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US interest rates increase at their sharpest rate since 1994 in bid to tackle soaring inflation

US interest rates increase at their sharpest rate since 1994 in bid to tackle soaring inflation

"We’re not trying to induce a recession," the Fed chairman said, while warning of more rate rises to come and projecting a slowing economy in the months ahead.
The US central bank has increased interest rates by three-quarters of a percentage point to combat inflation - the sharpest hike in 28 years.

The Federal Reserve signalled more rate rises to come and projected a slowing economy in the months ahead, along with growing unemployment.

This will make it costlier for people, businesses and governments to borrow - affecting credit card and mortgage payments.

The benchmark rate now stands at a range of 1.5% to 1.75%, levels that have not been seen since before the pandemic began.

Fed Chairman Jerome Powell stressed that the US economy was strong enough to handle the hike, saying: "We're not trying to induce a recession."

He had previously ruled out such a high increase but the unexpected spike in inflation last month - which many had hoped had peaked - forced the bank to change course.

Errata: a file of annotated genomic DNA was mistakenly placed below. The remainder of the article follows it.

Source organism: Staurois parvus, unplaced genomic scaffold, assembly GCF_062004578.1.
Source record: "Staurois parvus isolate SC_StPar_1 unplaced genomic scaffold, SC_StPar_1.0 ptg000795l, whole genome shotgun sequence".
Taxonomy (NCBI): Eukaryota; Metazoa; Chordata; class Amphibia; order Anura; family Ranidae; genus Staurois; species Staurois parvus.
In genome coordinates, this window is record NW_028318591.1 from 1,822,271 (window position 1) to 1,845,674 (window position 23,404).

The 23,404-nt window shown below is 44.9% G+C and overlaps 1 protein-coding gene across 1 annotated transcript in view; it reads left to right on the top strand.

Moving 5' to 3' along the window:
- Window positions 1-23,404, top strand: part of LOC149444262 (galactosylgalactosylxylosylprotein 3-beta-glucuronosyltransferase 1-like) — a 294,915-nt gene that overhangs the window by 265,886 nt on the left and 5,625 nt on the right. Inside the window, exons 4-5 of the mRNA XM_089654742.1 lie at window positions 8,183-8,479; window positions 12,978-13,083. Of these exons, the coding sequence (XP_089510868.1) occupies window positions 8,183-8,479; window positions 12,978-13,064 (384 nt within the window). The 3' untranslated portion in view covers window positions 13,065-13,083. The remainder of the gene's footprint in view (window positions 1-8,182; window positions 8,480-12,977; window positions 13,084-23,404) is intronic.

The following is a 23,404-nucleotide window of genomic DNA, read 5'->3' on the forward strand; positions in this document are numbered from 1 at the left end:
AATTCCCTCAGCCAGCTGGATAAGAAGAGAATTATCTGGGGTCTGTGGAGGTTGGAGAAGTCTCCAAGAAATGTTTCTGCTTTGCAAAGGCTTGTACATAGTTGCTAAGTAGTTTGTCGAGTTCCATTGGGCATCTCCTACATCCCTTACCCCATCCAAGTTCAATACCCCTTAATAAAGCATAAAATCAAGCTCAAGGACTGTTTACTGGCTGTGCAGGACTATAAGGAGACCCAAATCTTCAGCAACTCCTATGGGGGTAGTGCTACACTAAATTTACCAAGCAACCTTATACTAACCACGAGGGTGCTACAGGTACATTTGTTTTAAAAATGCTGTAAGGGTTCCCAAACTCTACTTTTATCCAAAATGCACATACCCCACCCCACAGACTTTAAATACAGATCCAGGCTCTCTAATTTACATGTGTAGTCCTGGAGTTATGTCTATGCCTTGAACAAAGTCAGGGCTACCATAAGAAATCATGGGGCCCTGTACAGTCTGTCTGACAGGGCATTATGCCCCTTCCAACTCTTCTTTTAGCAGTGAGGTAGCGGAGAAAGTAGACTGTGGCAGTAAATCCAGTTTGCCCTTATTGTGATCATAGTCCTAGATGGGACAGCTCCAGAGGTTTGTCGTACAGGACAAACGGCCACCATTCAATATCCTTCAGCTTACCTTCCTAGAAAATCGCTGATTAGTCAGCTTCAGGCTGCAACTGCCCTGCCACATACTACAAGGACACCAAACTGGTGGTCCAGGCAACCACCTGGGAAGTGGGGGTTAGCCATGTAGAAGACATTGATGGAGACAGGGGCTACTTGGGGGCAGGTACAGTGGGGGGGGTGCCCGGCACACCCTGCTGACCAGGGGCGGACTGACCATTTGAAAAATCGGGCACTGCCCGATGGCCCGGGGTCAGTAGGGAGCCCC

Data published on Friday showed the US Consumer Price Index hit a 40-year high of 8.6% in May, one of the highest in the world.

In a statement, the Federal Open Market Committee cited the impact of the war in Ukraine and lockdown policies in China on soaring consumer prices.

Officials raised their forecasts for interest rates at the end of this year and next, expecting the median benchmark rate to climb to 3.4% by the end of 2022.

In March, that rate had been projected at 1.9%.

It is expected to reach 3.8% by the end of 2023, up from the March forecast of 2.8%.

The revision indicates that Fed officials expect inflation to last longer than they had before.

Mr Powell said he did not expect hikes of three-quarters of a percentage point to be "common".

The tightening of monetary policy was accompanied by a downgrade to the Fed's economic outlook, with the economy now seen slowing to a 1.7% rate of growth this year.

Unemployment is expected to increase to 3.7% by the end of 2022, hitting 4.1% in 2024.

Concerns about growing borrowing costs have prompted a sharp sell-off in bonds and stocks by investors, who anticipated Wednesday's interest rate rise.

The S&P 500 entered bear market territory on Monday, having fallen 20% from its peak in January.

Other countries are also hiking interest rates to combat inflation.

In the UK, the Bank of England is expected to increase its rate by 0.25% to 1.25% on Thursday.
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